“What lovely breasts”: Why Naked Attraction Needs to Stop. Now.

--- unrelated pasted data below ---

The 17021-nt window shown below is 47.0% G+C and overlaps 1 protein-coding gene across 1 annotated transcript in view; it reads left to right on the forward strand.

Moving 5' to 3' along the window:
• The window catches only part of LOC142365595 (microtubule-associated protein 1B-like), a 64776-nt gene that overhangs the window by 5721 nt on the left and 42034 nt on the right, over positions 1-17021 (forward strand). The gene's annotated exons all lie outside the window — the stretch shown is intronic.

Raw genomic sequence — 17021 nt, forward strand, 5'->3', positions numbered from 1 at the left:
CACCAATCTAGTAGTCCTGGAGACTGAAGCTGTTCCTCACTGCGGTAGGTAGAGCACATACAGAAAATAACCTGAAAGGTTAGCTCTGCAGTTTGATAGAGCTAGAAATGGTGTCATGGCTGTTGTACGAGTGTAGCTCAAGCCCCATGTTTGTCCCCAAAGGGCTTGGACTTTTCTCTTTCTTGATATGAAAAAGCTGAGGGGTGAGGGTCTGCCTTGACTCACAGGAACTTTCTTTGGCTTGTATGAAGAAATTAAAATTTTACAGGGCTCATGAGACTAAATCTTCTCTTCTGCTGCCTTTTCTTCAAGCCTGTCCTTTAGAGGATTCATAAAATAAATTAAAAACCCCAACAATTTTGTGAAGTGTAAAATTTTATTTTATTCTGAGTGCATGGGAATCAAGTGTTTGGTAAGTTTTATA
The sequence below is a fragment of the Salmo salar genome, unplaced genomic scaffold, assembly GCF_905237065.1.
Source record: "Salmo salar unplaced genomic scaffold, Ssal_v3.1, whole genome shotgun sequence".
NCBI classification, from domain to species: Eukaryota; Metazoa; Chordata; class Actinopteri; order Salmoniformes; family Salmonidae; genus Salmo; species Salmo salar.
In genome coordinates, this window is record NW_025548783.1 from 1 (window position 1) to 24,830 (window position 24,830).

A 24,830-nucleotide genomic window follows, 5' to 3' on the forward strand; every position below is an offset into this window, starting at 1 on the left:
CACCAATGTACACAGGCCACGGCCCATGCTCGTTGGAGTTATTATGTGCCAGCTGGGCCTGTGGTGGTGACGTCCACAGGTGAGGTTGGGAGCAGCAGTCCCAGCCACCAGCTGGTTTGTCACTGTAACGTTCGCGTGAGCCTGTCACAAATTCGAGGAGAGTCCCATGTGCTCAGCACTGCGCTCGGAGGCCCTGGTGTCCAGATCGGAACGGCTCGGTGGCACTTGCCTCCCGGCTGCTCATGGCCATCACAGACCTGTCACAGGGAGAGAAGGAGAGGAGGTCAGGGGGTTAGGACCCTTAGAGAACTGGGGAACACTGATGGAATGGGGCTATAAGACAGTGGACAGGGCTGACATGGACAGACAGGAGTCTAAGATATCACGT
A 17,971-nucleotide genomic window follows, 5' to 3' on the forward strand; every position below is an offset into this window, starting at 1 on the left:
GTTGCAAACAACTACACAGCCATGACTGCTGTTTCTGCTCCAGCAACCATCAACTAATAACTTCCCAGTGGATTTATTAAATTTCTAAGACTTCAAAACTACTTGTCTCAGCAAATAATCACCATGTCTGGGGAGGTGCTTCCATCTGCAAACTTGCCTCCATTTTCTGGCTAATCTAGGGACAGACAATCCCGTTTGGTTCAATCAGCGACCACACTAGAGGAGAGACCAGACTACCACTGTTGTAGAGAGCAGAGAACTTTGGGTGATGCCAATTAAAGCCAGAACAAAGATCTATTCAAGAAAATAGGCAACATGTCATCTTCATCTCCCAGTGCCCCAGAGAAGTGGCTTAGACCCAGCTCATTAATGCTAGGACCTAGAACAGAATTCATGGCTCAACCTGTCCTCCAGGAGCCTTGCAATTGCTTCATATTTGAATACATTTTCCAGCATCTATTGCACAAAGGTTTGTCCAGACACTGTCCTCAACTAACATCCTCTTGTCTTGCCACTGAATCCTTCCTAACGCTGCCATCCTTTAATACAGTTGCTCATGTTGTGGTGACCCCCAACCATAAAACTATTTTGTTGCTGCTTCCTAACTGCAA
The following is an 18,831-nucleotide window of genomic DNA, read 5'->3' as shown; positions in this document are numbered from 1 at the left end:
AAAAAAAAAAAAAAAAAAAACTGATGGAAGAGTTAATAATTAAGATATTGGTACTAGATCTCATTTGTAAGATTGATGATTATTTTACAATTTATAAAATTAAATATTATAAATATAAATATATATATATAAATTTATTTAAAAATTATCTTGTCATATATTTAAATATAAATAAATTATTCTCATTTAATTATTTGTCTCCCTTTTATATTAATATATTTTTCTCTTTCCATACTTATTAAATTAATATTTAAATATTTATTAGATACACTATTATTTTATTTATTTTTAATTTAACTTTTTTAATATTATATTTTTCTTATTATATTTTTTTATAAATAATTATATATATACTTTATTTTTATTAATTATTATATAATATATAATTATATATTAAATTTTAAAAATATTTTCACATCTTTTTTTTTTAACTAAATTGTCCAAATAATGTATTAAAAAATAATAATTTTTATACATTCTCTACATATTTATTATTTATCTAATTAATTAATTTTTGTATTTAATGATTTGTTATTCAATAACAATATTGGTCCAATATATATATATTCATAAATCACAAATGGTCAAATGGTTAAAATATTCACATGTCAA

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Naked Attraction has made its return on Channel 4 and has, once again, been met with the same questioning and curious glare that it received last September. Nothing has changed. The format is the same; a guest has six suitable partners revealed to them slowly and each round they have to knock one out. The catch is that all the suitable partners are naked, meaning that the decisions are not based on personality, or even facial attractiveness from the offset, but rather reasons like “his ass looks nice” or, in one case, “I’m not sure if that’s the foreskin I’m really looking for in a potential boyfriend.” I have written before on the worrying way Naked Attraction conflates dating and sex. As I then pointed out, “it combines our allowed desires for ‘right now sex’ and for dating into a problematic middle ground that raises ethical and cultural problems”. There are also other social issues, such as how the show links closely to televised pornography and previously raised concerns over body anxiety. It is worth clearing up the potential issue of what the programme is doing as an entertainment platform too. What is this show doing differently to, say, Love Island? There the aim is to get a date and the antics include kissing other couple’s partners, potentially going on dates with them and pursuing challenges where contestants strip to their boxers. In Naked Attraction, any romantic connotation is overshadowed by the show's obsession with nudity. Is there something wrong with this on primetime television? Well, on that point, I’m more sympathetic. Though it is reality television at its very worst, it’s just as much drivel as Take Me Out is, and so is acceptable after the watershed. The real issue surrounds how the show responds to the body. Love Island, or any reality dating programme, will feature attractive people and their looks will certainly play a part in choosing the date. But with Naked Attraction, it’s all about brute facts regarding one’s appearance. The reality is that this show is allowing questions like ‘do you have a 7 inch-penis?’ or ‘what cup size are your breasts?’ to be equated with ‘should I go on a date with you?’ and ‘what are you like as a person?.
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